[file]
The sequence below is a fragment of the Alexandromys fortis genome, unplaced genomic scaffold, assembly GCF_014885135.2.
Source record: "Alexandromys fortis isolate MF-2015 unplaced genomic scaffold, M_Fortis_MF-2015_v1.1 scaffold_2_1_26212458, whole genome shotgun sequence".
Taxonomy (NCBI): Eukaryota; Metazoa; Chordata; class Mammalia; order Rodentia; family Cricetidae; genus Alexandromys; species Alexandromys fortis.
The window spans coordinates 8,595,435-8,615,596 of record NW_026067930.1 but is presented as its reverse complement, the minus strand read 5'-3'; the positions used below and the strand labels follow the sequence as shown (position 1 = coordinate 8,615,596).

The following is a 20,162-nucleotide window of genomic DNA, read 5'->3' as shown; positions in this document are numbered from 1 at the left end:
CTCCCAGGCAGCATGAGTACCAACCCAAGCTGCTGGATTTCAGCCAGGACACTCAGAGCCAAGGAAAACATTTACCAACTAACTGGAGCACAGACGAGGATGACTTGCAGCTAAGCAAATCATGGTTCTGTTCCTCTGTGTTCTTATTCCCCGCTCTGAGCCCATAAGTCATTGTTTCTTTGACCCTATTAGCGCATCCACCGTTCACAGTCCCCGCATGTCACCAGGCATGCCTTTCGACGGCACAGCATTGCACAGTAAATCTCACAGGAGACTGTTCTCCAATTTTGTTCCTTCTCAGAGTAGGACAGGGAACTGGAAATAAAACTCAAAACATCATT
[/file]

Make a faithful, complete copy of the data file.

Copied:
The sequence below is a fragment of the Alexandromys fortis genome, unplaced genomic scaffold, assembly GCF_014885135.2.
Source record: "Alexandromys fortis isolate MF-2015 unplaced genomic scaffold, M_Fortis_MF-2015_v1.1 scaffold_2_1_26212458, whole genome shotgun sequence".
Taxonomy (NCBI): Eukaryota; Metazoa; Chordata; class Mammalia; order Rodentia; family Cricetidae; genus Alexandromys; species Alexandromys fortis.
The window spans coordinates 8,595,435-8,615,596 of record NW_026067930.1 but is presented as its reverse complement, the minus strand read 5'-3'; the positions used below and the strand labels follow the sequence as shown (position 1 = coordinate 8,615,596).

The following is a 20,162-nucleotide window of genomic DNA, read 5'->3' as shown; positions in this document are numbered from 1 at the left end:
CTCCCAGGCAGCATGAGTACCAACCCAAGCTGCTGGATTTCAGCCAGGACACTCAGAGCCAAGGAAAACATTTACCAACTAACTGGAGCACAGACGAGGATGACTTGCAGCTAAGCAAATCATGGTTCTGTTCCTCTGTGTTCTTATTCCCCGCTCTGAGCCCATAAGTCATTGTTTCTTTGACCCTATTAGCGCATCCACCGTTCACAGTCCCCGCATGTCACCAGGCATGCCTTTCGACGGCACAGCATTGCACAGTAAATCTCACAGGAGACTGTTCTCCAATTTTGTTCCTTCTCAGAGTAGGACAGGGAACTGGAAATAAAACTCAAAACATCATT